The county’s next budget year begins July 1. The budget committee will meet again next week.
The proposed six-cent tax increase would cost a residential property owner $15 per $100,000 of appraised value. For taxing purposes, property is assessed at 25 percent for residential parcels and 40 percent for business parcels. So a $100,000 home has an assessed value of $25,000 ($100,000 X .25). The tax rate is applied on every $100 of assessed value. In our $100,000 home appraisal example that means $25,000 ÷ 100 = 250. Six cents times 250 equals $15.
The commission approved additional school resource officers months ago with the understanding it would require a two-cent tax increase in the coming budget year. The commission has been debating a request for more funding to pay for additional employees at the jail, a move proponents say would make it safer for both inmates and officers.
Increasing the jail staff could also ultimately save money if it reduces overtime, which Sullivan County Sheriff Jeff Cassidy has said cost at least $71,500 just since Jan. 1. The Sullivan County jail has been under review by the state for nearly five years due to the constant overcrowding. The two jail facilities together are certified to house about 622 inmates. The inmate population in recent months has topped 900, and Cassidy said it will hit 1,000 this summer.
Commissioner Hunter Locke introduced a resolution last month originally seeking $2 million in new funding for the sheriff to pay for 32 new employees in the long-overcrowded jail. Locke later amended the resolution to seek $1 million for 20 new employees, and County Mayor Richard Venable clarified that the resolution, if approved, wouldn’t actually do anything other than amend the sheriff’s budget request for the upcoming budget year.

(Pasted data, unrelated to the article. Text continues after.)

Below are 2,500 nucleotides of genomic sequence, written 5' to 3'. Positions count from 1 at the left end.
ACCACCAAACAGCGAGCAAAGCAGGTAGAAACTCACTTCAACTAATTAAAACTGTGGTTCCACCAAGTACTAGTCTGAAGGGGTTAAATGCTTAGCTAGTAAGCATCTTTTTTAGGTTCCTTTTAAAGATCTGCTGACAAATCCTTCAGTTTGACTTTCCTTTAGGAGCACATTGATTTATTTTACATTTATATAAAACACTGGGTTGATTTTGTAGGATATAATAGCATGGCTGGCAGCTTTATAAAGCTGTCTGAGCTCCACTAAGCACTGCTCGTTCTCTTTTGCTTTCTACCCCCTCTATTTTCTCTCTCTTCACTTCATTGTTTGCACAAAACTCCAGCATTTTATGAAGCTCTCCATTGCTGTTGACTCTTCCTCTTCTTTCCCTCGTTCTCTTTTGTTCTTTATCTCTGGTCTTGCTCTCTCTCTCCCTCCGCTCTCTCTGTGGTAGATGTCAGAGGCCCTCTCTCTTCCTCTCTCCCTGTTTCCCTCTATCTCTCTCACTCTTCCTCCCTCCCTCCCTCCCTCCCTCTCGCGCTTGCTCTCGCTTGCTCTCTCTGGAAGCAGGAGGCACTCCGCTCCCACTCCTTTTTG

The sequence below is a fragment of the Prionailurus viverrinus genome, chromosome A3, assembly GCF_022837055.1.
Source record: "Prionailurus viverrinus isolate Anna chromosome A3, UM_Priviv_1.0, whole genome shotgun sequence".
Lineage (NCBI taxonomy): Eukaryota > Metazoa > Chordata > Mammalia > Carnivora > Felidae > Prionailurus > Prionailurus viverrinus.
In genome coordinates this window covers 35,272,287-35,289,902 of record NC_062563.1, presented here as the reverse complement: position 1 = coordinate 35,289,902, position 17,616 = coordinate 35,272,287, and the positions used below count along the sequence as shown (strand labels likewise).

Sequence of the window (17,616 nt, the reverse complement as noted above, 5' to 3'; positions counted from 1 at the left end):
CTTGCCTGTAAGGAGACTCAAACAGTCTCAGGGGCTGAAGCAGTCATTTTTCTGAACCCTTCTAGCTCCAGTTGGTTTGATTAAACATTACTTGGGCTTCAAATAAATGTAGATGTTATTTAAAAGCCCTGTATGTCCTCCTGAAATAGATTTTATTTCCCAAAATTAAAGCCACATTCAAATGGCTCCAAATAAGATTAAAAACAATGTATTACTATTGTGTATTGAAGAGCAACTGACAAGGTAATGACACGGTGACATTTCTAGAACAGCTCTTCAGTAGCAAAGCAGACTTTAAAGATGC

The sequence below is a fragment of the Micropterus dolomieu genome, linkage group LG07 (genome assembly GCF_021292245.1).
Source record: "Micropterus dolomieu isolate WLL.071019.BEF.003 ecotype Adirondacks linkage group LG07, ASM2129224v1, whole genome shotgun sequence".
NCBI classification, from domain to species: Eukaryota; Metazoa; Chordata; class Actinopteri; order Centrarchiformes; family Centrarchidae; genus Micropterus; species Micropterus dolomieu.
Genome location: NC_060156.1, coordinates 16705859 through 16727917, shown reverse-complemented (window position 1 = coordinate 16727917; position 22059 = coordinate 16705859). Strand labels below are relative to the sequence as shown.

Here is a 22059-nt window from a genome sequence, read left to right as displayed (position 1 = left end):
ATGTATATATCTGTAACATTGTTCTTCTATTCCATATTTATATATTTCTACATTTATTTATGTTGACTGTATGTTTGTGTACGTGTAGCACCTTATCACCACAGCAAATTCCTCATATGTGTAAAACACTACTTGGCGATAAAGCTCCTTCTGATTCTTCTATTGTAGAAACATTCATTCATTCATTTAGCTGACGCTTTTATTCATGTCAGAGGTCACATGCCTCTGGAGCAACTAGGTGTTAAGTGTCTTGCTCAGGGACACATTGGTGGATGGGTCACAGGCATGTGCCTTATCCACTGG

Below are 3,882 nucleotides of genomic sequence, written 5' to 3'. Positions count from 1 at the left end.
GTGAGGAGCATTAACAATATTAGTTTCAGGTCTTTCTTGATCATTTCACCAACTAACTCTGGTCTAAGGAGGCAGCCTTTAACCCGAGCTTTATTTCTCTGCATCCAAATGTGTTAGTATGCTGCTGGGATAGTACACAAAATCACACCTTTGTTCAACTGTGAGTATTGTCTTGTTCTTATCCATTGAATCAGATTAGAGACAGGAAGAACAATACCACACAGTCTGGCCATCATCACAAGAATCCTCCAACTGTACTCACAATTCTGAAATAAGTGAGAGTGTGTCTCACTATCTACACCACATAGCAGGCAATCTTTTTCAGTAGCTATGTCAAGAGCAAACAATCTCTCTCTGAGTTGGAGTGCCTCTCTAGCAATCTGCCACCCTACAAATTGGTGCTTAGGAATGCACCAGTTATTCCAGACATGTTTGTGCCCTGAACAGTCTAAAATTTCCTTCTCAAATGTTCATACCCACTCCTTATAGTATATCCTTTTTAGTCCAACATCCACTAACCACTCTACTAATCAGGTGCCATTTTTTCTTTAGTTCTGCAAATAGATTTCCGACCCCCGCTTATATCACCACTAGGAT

The commission ultimately approved the resolution this month by an overwhelming majority. And that’s how it ended up at the budget committee on Wednesday.
Venable, chairman of the budget committee, and Accounts and Budgets Director Larry Bailey presented a draft budget outline that listed all requested departmental increases and potential sources of revenue to cover them. Bailey’s outline suggested giving the sheriff’s office $350,000 in new money to go toward new jail employees, estimating that would cover two new nurses and four new correctional officers. The $350,000 was based on projected revenue the county receives from the state for housing convicted inmates who haven’t been transferred to state prisons.
Citing the heavy support commissioners showed for the $1 million request at their vote earlier this month, Commissioner Colette George moved to approve Bailey’s proposal — and add two cents to the tax rate to make up the rest of the cost. Commissioner John Gardner seconded. The motion was adopted by the committee.
Bailey’s outline also showed it will cost about $65,000 to give state-mandated raises to elected officeholders. Commissioner Mark Vance asked how much it would cost to give all county employees a 2 percent raise and Bailey estimated about two cents on the tax rate. Vance proposed adding two cents to the tax rate to give employees the raise and it was adopted by the committee.
Vance also was the catalyst for changing another portion of the budget outline presented by Bailey and Venable: the committee voted to cut Sullivan County Trustee Susan Ramsey’s budget request to reflect her decision earlier this year to eliminate two full-time workers and one part-time worker when she closed satellite offices in Kingsport and Bristol. Bailey estimated the cuts will total about $100,000. Ramsey has said she planned to leave the positions in her budget because she hasn’t yet determined what it will cost to provide some other option to city residents to do business with her office without driving to Blountville.
Vance said if Ramsey objects, she can come to the full commission and explain why she needs to keep the money in her budget.